— Going into Friday’s night’s skate with 15th ranked Notre Dame, PC’s 10th ranked hockey Friars have the second-longest winning streak in the country this season going for them – nine straight wins. Providence has outscored opponents 33-17 during this stretch, which has taken them from relative obscurity back into NCAA probability.
— A key to success? Getting the puck on the net, early and often. The Friars have outshot opponents 116-62 in the first period over the past nine games.
— The Friday and Saturday night skates in South Bend are the final meetings between the programs before the Irish weasel their way out of Hockey East at the end of this year, and slither into the Big 10. The move may save them travel expenses – which should never matter at ND. It won’t improve their hockey profile, however. If that matters.
— The Irish enter the weekend unbeaten in their last four games (3-0-1), and are currently one point ahead of PC in the Hockey East standings.
— Did anyone notice Mount St. Charles legend Bill Belisle recently securing his 1,000th win as head hockey coach? Apparently, NBC Sports did. The network will run a feature on Belisle’s tenure with the Mounties during one of the intermissions of Sunday’s national NHL broadcast of the Washington Capitals and New York Rangers. Face-off is scheduled for 12:30 pm.
— Notorious for his unwillingness to appear in any sort of spotlight, the interview was pre-recorded by his one-time pupil, former Mount star goalie Brian Boucher. Boucher played 13 seasons in the NHL, and now works for NBC Sports as an “Inside the Glass” commentator.
— Did we jump the gun on complaining about the Bruins’ handling of Claude Julien’s firing, and subsequent hiring of former Providence coach Bruce Cassidy? A 3-0 start for the B’s under Cassidy sure is a good start, but it may be more about the uncertainty surrounding the team than coaching tactics.
— We’re not denigrating Cassidy’s performance, but the players must know no one is safe at this stage. His tinkering and adjusting in the lineup, taking off a shackle here and there, is responsible for an energy boost, sure. But that will wear off as soon as – oh, I don’t know – the Bruins face the Canadiens?
— Claude Julien wasn’t out of work long, hired by Montreal this week after the Habs fired Michel Therrien. Can’t say I blame them one bit. But before revenge can become a factor, there’s a matter of four-games-in-seven-days next week for the Bruins to work through, first.
— I have one question as the Red Sox open training camp in Fort Myers. Where is Pablo Sandoval, and what did the skinny guy wearing his name on the back of a jersey do with him over the winter?
— The fact he came into camp this week saying the right things – “I have to prove everything” – is one thing. Doing it, under the glare of the Boston spotlight, is another.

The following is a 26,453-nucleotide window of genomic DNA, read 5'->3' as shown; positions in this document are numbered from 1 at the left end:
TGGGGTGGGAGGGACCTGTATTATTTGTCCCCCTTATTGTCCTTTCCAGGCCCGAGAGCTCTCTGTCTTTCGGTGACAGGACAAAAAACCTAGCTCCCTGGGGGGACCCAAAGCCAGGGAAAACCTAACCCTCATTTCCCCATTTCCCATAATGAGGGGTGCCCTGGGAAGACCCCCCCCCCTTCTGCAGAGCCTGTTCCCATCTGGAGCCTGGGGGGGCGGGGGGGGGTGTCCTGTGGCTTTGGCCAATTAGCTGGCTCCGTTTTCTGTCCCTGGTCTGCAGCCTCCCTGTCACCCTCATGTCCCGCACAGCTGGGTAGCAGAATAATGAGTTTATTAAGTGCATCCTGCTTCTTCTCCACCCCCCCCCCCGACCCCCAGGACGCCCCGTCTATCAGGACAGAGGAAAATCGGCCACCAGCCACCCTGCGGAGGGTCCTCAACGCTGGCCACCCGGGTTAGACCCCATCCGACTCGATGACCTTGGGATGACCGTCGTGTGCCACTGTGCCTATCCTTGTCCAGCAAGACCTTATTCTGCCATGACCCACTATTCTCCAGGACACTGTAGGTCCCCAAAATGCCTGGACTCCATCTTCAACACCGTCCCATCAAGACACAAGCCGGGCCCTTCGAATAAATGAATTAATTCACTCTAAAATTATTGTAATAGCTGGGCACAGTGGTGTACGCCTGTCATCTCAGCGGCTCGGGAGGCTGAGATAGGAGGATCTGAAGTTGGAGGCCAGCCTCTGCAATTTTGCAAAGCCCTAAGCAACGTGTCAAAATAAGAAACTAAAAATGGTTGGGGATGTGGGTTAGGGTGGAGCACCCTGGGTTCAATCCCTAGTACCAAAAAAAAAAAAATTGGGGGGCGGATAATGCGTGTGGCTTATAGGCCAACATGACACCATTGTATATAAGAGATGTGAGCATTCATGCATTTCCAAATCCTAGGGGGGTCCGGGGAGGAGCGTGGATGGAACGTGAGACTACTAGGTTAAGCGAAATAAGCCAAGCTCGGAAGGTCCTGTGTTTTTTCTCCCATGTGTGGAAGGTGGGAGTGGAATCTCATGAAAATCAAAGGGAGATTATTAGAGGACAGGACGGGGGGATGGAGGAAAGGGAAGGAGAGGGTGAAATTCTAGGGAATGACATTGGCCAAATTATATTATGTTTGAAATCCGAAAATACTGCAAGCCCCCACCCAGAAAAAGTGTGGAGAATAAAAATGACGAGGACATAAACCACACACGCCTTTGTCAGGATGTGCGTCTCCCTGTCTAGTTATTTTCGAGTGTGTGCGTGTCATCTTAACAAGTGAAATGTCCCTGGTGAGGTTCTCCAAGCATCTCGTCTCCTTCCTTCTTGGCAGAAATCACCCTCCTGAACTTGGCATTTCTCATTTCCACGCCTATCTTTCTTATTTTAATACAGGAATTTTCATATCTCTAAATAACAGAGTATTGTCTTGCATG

— Didn’t take us long to start getting injury reports, did it? Of course, Drew Pomeranz and Steven Wright were hurt last year, and their recoveries aren’t yet complete. But make no mistake about it – their potential contributions may make the difference between being a playoff team, and a World Series contender.
— Stunned to hear Jerry Remy’s cancer is back. But not stunned to hear he’s going about his business of calling his game-schedule, without a hitch, for NESN. Good for him. His voice is an iconic start to spring and summer in New England.
— Yes, the Patriots’ free agent decisions are coming. No, don’t be surprised to see some real change to the roster. Out of 53 players on the 2014 Super Bowl team, only 23 made it as far as the next Super Bowl team from this season. Change is inevitable.
— Moves they should make – resign Dont’a Hightower. Now. Although I think he may get the franchise tag.
— Moves they shouldn’t make – bye, Logan Ryan. Someone will overpay for you. Let them.
— The Atlanta Zoo naming a baby, hissing cockroach after Tom Brady, to pay off a bet with Rhode Island’s Roger Williams Zoo? Downright disrespectful. Methinks we should have a few guys from Federal Hill visit those goombahs down south to straighten them out, even if it is kinda funny.
— Can the Celtics catch the Cavs? I’m asking my own rhetorical questions. Of course, they can. But will they? Another matter entirely. If Isaiah Thomas can continue his John Havlicek-like streak of scoring and leading (a franchise record 41 straight games of 20-plus points), they can.
— Those who think the Celtics would be better off without Jae Crowder are sadly mistaken. Use him as a trade chit? For what?